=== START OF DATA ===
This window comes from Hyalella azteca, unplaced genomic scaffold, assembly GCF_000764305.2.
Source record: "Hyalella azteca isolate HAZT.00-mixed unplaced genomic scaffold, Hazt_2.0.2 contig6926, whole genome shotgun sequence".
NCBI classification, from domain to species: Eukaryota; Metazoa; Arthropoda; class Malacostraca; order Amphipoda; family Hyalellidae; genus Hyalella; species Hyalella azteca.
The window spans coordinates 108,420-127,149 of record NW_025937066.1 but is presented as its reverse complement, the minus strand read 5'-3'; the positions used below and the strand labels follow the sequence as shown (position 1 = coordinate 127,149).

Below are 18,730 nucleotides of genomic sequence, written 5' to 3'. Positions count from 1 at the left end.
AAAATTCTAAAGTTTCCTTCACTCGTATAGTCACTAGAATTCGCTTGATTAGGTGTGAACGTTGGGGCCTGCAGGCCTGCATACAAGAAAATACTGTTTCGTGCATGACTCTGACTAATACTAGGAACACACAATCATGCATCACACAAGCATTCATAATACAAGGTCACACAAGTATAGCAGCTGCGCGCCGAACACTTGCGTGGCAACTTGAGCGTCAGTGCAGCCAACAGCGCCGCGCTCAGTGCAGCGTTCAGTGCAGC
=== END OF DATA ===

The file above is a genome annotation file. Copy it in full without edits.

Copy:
This window comes from Hyalella azteca, unplaced genomic scaffold, assembly GCF_000764305.2.
Source record: "Hyalella azteca isolate HAZT.00-mixed unplaced genomic scaffold, Hazt_2.0.2 contig6926, whole genome shotgun sequence".
NCBI classification, from domain to species: Eukaryota; Metazoa; Arthropoda; class Malacostraca; order Amphipoda; family Hyalellidae; genus Hyalella; species Hyalella azteca.
The window spans coordinates 108,420-127,149 of record NW_025937066.1 but is presented as its reverse complement, the minus strand read 5'-3'; the positions used below and the strand labels follow the sequence as shown (position 1 = coordinate 127,149).

Below are 18,730 nucleotides of genomic sequence, written 5' to 3'. Positions count from 1 at the left end.
AAAATTCTAAAGTTTCCTTCACTCGTATAGTCACTAGAATTCGCTTGATTAGGTGTGAACGTTGGGGCCTGCAGGCCTGCATACAAGAAAATACTGTTTCGTGCATGACTCTGACTAATACTAGGAACACACAATCATGCATCACACAAGCATTCATAATACAAGGTCACACAAGTATAGCAGCTGCGCGCCGAACACTTGCGTGGCAACTTGAGCGTCAGTGCAGCCAACAGCGCCGCGCTCAGTGCAGCGTTCAGTGCAGC